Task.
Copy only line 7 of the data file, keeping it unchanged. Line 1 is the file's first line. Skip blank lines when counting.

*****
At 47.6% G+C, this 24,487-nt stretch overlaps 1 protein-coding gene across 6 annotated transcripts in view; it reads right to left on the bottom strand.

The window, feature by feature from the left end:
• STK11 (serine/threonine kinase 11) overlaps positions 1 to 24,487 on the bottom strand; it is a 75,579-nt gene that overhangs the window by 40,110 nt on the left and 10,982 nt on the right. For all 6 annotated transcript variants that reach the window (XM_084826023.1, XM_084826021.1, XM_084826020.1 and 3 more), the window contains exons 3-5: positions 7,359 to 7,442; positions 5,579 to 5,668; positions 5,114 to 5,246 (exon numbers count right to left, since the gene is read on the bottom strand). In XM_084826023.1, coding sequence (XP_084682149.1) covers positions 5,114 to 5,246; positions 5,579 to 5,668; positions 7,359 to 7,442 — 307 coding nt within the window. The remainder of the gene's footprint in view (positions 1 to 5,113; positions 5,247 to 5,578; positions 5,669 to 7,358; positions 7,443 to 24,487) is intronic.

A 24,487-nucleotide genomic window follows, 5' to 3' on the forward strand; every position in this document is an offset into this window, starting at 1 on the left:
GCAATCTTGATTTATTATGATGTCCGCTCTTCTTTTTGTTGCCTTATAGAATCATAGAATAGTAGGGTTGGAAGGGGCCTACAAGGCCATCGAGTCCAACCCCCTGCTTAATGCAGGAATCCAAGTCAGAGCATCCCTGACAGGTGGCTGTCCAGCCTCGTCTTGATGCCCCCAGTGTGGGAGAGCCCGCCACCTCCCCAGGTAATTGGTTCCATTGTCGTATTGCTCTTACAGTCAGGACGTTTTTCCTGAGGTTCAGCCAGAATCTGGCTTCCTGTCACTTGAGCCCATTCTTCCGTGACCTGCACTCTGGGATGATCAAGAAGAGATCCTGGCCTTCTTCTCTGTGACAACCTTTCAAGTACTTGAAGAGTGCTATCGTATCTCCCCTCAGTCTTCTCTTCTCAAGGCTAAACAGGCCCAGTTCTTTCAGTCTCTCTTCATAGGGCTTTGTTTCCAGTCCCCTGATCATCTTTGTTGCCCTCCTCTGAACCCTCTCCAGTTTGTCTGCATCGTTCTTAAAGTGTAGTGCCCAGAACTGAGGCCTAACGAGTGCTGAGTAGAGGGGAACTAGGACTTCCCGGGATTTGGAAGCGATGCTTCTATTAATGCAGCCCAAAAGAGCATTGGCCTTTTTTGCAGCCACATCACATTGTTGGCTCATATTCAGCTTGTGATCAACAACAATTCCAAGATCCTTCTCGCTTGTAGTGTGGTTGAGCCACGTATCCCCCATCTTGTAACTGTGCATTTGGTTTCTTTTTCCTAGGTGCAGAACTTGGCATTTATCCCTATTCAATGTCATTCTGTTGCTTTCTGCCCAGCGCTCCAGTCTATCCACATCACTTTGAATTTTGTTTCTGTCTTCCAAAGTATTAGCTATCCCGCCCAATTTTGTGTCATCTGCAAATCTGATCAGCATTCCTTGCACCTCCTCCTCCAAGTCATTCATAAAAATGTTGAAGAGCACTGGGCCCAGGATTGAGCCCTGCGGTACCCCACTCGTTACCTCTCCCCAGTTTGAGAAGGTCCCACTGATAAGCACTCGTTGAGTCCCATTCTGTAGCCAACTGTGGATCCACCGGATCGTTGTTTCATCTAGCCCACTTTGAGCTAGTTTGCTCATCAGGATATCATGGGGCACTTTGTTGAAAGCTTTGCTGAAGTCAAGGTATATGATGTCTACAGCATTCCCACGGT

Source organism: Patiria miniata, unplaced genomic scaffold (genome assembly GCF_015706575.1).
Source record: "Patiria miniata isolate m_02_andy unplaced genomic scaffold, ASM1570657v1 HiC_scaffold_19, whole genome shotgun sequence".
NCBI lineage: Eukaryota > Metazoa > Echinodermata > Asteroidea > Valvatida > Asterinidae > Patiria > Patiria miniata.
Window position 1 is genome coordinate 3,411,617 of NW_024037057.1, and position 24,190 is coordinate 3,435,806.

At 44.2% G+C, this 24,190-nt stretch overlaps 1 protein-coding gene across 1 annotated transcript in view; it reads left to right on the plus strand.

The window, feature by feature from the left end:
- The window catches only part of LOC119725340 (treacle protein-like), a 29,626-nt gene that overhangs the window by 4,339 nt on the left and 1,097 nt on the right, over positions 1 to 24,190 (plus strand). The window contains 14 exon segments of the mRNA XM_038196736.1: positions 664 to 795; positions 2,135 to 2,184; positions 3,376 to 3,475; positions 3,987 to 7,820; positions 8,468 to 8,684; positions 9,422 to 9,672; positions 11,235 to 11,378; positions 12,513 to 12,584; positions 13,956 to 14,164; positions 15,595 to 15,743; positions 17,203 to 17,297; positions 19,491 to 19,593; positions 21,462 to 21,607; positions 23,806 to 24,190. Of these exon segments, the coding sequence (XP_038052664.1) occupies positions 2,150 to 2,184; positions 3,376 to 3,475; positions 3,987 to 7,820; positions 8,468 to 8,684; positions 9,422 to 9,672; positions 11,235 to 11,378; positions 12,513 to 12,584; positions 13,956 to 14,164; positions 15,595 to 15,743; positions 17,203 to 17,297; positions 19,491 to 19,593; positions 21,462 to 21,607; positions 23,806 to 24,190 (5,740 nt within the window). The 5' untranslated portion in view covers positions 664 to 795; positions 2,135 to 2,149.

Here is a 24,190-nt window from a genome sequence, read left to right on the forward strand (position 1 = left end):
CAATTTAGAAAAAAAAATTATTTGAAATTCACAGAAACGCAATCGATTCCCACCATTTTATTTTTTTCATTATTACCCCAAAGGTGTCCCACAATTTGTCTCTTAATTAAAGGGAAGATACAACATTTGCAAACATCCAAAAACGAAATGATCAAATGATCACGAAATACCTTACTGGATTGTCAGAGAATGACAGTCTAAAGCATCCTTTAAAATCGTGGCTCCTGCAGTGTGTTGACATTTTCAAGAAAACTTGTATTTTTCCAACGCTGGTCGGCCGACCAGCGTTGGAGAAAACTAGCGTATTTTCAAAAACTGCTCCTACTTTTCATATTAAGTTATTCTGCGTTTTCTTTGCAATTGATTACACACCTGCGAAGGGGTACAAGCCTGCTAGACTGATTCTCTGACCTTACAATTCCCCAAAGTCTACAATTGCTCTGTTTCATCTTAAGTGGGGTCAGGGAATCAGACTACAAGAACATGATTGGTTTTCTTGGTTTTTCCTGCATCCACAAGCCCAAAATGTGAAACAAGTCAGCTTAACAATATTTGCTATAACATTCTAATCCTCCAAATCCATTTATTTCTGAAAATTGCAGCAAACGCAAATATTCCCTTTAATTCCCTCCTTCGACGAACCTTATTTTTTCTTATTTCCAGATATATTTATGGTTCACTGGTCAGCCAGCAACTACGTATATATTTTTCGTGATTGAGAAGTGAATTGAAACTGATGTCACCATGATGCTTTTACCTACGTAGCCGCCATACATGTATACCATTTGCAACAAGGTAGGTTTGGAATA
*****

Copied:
Source record: "Patiria miniata isolate m_02_andy unplaced genomic scaffold, ASM1570657v1 HiC_scaffold_19, whole genome shotgun sequence".